The City of Milwaukee began construction of a public sewer system more than 130 years ago to carry wastewater to the surrounding rivers and to Lake Michigan. This design was insufficient for numerous reasons: the population of the area was too great, the waters smelled horrible, and there were fears of disease and contaminated drinking water. In 1888, the government took the approach of diluting the polluted waters with clean water from Lake Michigan. They built a flushing tunnel, which pumped water from Lake Michigan into the stagnant Milwaukee River, just below the North Avenue Dam. In 1907, a similar pumping tunnel was constructed in the Kinnickinnic River.
To help relieve the odor that was being noticed in the lower portions of the Milwaukee River, the city decided to construct a flushing tunnel. This tunnel would allow the pumping of water from Lake Michigan to be diverted to the lower river. However, this unfortunately brought about the possibility of diseases such as cholera and typhoid entering the drinking water. To help alleviate these problems, city officials approved the installation of pumping stations and streets mains in 1887. This provided chlorine-treated, Lake Michigan drinking water for the city residents.
With a typhoid scare in 1909, the formation of the Sewerage Commission of the City of Milwaukee was created in 1913. Their job was to design and to build a complete treatment and disposal system for the city’s waste. The Commission was one of the first in the nation to support secondary wastewater treatment. Built in 1925, the Jones Island Wastewater Treatment Plant used the activated sludge method (using microorganisms to feed on the pollutants) to clean the water.
As the population of the area continued to grow, so did the area’s sewage system and additional treatment plants and sewer lines were built. By 1977, work began on planning and constructing Milwaukee’s Deep Tunnel system. This system of over 17 miles of tunnels, 300 feet below ground, is the cornerstone of the Milwaukee Water Pollution Abatement Program, which was designed to trap sewer overflows.
Inflow & Infiltration
Inflow and infiltration (or I & I) are terms used to describe the ways in which groundwater and stormwater enter into dedicated wastewater or sanitary sewer systems. Dedicated wastewater, or sanitary sewers, are pipes that are located in the street or on easements, which are designed strictly to transport wastewater from sanitary fixtures inside your house or place of business. Sanitary fixtures include toilets, sinks, bathtubs, showers and lavatories.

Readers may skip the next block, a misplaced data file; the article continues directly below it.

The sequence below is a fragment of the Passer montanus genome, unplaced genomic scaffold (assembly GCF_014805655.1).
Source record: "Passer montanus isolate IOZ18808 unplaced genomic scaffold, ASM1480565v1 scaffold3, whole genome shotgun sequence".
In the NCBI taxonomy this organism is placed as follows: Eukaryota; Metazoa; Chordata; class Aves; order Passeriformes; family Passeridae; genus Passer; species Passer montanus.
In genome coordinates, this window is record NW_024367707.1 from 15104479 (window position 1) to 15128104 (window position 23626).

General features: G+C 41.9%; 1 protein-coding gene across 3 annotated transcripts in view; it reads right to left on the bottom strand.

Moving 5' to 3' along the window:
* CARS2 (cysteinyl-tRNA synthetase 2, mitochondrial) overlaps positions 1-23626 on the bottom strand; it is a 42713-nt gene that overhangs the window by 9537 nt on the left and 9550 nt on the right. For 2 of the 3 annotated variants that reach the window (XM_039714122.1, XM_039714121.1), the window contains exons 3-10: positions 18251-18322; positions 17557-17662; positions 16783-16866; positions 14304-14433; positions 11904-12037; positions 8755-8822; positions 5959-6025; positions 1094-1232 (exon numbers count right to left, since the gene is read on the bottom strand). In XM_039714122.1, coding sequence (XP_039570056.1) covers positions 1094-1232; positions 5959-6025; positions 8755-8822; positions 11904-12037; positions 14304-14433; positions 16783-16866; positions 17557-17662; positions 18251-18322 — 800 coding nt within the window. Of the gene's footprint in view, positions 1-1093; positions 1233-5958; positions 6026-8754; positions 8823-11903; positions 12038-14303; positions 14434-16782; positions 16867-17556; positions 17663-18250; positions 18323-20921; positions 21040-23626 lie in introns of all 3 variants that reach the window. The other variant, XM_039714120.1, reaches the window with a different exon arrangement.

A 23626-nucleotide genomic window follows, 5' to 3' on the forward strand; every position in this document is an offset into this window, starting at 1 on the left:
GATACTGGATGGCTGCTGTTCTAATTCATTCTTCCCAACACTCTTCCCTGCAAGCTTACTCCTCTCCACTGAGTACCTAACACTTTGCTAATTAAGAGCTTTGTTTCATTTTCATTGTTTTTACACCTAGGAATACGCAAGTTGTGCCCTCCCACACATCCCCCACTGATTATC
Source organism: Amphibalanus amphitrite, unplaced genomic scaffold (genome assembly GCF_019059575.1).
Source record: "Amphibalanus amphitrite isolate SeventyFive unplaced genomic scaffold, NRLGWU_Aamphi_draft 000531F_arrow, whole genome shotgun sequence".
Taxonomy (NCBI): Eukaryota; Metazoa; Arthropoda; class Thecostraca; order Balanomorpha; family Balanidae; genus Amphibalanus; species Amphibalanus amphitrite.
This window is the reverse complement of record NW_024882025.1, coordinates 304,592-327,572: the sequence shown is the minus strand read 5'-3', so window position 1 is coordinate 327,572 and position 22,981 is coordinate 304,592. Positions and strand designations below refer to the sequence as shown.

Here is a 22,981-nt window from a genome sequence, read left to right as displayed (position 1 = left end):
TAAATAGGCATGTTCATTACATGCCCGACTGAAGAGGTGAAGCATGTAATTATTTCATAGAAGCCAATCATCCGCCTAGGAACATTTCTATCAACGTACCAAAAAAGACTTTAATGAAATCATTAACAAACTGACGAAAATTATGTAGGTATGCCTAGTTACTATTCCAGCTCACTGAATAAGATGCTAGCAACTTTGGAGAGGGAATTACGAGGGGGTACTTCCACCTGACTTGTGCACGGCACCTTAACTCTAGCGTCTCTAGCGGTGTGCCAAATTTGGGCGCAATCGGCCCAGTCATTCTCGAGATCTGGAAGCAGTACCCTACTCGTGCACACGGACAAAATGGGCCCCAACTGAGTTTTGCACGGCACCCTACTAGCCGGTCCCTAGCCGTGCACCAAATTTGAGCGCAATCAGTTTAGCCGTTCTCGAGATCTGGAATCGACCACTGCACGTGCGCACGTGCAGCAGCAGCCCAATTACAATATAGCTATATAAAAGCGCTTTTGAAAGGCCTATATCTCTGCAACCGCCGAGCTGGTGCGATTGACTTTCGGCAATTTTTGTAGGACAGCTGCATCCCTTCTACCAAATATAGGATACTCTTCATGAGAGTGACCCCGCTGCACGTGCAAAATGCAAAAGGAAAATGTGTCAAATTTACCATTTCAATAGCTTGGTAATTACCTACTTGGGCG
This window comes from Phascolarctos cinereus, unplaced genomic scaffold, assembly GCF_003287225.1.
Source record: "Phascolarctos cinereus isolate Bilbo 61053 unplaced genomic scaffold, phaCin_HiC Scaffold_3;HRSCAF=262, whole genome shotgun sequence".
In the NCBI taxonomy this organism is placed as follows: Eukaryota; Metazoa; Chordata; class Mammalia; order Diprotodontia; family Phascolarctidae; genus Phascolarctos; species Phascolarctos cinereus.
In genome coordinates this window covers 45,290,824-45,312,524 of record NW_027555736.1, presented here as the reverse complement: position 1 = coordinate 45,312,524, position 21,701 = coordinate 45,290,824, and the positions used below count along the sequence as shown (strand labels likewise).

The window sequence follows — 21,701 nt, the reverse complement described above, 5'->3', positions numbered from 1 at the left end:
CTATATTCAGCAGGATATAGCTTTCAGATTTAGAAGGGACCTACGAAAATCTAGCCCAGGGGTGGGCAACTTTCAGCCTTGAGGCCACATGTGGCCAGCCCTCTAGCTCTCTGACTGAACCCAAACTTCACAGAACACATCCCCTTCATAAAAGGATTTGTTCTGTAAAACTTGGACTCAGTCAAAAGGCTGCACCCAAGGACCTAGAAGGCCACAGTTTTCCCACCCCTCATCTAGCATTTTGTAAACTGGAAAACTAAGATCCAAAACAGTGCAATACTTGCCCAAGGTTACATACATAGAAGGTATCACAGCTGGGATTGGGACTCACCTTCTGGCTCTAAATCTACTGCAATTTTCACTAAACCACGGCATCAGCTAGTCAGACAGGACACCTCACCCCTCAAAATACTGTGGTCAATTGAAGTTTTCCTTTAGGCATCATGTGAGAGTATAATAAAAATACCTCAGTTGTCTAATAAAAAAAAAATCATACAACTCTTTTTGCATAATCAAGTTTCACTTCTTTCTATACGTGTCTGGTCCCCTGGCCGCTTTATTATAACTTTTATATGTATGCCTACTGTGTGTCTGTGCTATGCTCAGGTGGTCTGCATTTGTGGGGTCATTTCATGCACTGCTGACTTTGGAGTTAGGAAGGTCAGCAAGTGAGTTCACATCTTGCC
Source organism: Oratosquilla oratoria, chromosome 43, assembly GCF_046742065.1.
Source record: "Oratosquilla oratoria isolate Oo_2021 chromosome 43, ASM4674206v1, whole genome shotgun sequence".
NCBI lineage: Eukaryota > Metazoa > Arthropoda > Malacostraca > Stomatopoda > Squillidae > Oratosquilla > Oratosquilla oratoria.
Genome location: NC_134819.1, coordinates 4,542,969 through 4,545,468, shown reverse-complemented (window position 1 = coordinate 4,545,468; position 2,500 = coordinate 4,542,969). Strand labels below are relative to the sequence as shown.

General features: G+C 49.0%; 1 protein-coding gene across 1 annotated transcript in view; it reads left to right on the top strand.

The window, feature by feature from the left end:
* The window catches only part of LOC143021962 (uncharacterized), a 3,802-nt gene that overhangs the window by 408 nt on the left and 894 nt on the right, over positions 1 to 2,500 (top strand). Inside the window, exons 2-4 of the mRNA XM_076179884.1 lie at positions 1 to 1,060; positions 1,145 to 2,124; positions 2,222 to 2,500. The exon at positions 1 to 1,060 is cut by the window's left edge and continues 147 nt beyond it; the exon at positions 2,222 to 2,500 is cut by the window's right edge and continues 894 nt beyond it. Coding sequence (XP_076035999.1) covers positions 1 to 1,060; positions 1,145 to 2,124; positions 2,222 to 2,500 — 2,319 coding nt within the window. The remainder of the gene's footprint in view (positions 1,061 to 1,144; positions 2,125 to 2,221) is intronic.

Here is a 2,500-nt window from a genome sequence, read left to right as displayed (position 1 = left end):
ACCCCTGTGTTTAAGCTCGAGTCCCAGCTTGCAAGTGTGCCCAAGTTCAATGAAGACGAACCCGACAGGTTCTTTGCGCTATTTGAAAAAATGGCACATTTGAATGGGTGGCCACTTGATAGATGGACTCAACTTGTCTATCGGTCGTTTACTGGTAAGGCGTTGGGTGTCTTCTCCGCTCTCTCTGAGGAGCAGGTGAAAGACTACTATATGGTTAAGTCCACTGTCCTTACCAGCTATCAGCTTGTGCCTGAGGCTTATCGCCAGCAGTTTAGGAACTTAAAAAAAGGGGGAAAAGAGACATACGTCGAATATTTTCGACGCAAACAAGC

Inflow is stormwater that enters into sanitary sewer systems at points of direct connection to the systems. Various sources contribute to the inflow, which include footing/foundation drains, roof drains or leaders, downspouts, drains from window wells, outdoor basement stairwells, drains from driveways, groundwater/basement sump pumps, and even streams. These sources are typically improperly or illegally connected to sanitary sewer systems, via either direct connections or by discharge into sinks or tubs that are directly connected to the sewer system. An improper connection lets water from sources other than sanitary fixtures and drains to enter the sanitary sewer system. That water should be entering the stormwater sewer system or allowed to soak into the ground without entering the sanitary sewer system.
Infiltration is groundwater that enters sanitary sewer systems through cracks and/or leaks in the sanitary sewer pipes. Cracks or leaks in sanitary sewer pipes or manholes may be caused by age-related deterioration, loose joints, poor design, installation or maintenance errors, damage or root infiltration. Groundwater can enter these cracks or leaks wherever sanitary sewer systems lie beneath water tables or wherever the soil above the sewer systems becomes saturated. Often sewer pipes are installed beneath creeks or streams because they are the lowest point in the area and it is more expensive to install the pipe systems beneath a roadway. These sewer pipes are especially susceptible to infiltration when they crack or break and have been known to drain entire streams into sanitary sewer systems. Average sewer pipes are designed to last about 20-50 years, depending on what type of material is used. However, often sanitary sewer system pipes along with the lateral pipes that are attached to households and businesses go much longer without inspection or repair and are therefore more likely to be cracked or damaged.
Inflow and Infiltration water is called “clear water” (although it may be dirty) to distinguish it from normal sanitary sewage water in the sewer system.